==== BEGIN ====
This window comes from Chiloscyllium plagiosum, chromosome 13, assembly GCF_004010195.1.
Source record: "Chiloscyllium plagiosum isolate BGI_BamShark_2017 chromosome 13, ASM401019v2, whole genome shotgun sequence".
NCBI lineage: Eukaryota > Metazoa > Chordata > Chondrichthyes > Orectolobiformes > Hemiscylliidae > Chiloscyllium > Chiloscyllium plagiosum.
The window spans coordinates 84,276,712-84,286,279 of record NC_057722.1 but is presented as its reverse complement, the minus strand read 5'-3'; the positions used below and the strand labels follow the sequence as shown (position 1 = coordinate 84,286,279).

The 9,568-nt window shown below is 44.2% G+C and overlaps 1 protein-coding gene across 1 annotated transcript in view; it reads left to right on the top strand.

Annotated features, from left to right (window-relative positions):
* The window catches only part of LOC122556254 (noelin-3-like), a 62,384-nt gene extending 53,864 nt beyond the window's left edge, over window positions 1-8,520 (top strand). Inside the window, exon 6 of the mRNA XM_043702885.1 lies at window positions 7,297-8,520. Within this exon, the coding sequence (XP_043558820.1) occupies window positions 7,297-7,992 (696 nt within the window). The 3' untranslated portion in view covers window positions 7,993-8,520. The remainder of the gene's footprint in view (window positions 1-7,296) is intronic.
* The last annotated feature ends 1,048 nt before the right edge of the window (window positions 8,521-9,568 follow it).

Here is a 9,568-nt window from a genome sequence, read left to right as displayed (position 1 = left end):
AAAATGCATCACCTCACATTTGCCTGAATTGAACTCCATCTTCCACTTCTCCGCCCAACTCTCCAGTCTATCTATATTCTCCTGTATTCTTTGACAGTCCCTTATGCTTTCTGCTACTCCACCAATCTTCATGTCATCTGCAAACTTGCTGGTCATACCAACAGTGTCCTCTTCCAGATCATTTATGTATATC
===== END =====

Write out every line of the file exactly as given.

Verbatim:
This window comes from Chiloscyllium plagiosum, chromosome 13, assembly GCF_004010195.1.
Source record: "Chiloscyllium plagiosum isolate BGI_BamShark_2017 chromosome 13, ASM401019v2, whole genome shotgun sequence".
NCBI lineage: Eukaryota > Metazoa > Chordata > Chondrichthyes > Orectolobiformes > Hemiscylliidae > Chiloscyllium > Chiloscyllium plagiosum.
The window spans coordinates 84,276,712-84,286,279 of record NC_057722.1 but is presented as its reverse complement, the minus strand read 5'-3'; the positions used below and the strand labels follow the sequence as shown (position 1 = coordinate 84,286,279).

The 9,568-nt window shown below is 44.2% G+C and overlaps 1 protein-coding gene across 1 annotated transcript in view; it reads left to right on the top strand.

Annotated features, from left to right (window-relative positions):
* The window catches only part of LOC122556254 (noelin-3-like), a 62,384-nt gene extending 53,864 nt beyond the window's left edge, over window positions 1-8,520 (top strand). Inside the window, exon 6 of the mRNA XM_043702885.1 lies at window positions 7,297-8,520. Within this exon, the coding sequence (XP_043558820.1) occupies window positions 7,297-7,992 (696 nt within the window). The 3' untranslated portion in view covers window positions 7,993-8,520. The remainder of the gene's footprint in view (window positions 1-7,296) is intronic.
* The last annotated feature ends 1,048 nt before the right edge of the window (window positions 8,521-9,568 follow it).

Here is a 9,568-nt window from a genome sequence, read left to right as displayed (position 1 = left end):
AAAATGCATCACCTCACATTTGCCTGAATTGAACTCCATCTTCCACTTCTCCGCCCAACTCTCCAGTCTATCTATATTCTCCTGTATTCTTTGACAGTCCCTTATGCTTTCTGCTACTCCACCAATCTTCATGTCATCTGCAAACTTGCTGGTCATACCAACAGTGTCCTCTTCCAGATCATTTATGTATATC